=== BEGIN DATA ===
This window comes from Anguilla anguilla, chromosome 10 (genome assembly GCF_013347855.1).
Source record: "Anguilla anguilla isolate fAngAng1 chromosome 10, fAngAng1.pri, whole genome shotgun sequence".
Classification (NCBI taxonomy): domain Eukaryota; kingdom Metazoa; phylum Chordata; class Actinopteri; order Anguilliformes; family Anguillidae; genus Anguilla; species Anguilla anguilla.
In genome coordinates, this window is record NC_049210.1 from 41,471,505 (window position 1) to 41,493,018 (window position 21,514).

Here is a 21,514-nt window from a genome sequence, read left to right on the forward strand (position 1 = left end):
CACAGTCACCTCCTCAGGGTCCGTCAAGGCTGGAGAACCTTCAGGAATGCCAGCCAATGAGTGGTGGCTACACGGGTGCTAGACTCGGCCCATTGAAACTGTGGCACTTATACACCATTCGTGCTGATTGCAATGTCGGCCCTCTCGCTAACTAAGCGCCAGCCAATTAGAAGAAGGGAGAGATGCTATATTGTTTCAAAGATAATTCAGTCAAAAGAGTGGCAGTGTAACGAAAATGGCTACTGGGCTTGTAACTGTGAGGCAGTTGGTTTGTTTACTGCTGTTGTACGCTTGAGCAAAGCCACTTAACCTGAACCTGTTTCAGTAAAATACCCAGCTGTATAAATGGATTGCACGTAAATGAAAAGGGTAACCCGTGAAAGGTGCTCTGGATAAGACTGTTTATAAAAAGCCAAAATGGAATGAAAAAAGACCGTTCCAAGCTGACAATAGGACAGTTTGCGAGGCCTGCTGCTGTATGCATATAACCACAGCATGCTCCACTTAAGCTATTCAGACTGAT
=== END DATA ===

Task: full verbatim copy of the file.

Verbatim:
This window comes from Anguilla anguilla, chromosome 10 (genome assembly GCF_013347855.1).
Source record: "Anguilla anguilla isolate fAngAng1 chromosome 10, fAngAng1.pri, whole genome shotgun sequence".
Classification (NCBI taxonomy): domain Eukaryota; kingdom Metazoa; phylum Chordata; class Actinopteri; order Anguilliformes; family Anguillidae; genus Anguilla; species Anguilla anguilla.
In genome coordinates, this window is record NC_049210.1 from 41,471,505 (window position 1) to 41,493,018 (window position 21,514).

Here is a 21,514-nt window from a genome sequence, read left to right on the forward strand (position 1 = left end):
CACAGTCACCTCCTCAGGGTCCGTCAAGGCTGGAGAACCTTCAGGAATGCCAGCCAATGAGTGGTGGCTACACGGGTGCTAGACTCGGCCCATTGAAACTGTGGCACTTATACACCATTCGTGCTGATTGCAATGTCGGCCCTCTCGCTAACTAAGCGCCAGCCAATTAGAAGAAGGGAGAGATGCTATATTGTTTCAAAGATAATTCAGTCAAAAGAGTGGCAGTGTAACGAAAATGGCTACTGGGCTTGTAACTGTGAGGCAGTTGGTTTGTTTACTGCTGTTGTACGCTTGAGCAAAGCCACTTAACCTGAACCTGTTTCAGTAAAATACCCAGCTGTATAAATGGATTGCACGTAAATGAAAAGGGTAACCCGTGAAAGGTGCTCTGGATAAGACTGTTTATAAAAAGCCAAAATGGAATGAAAAAAGACCGTTCCAAGCTGACAATAGGACAGTTTGCGAGGCCTGCTGCTGTATGCATATAACCACAGCATGCTCCACTTAAGCTATTCAGACTGAT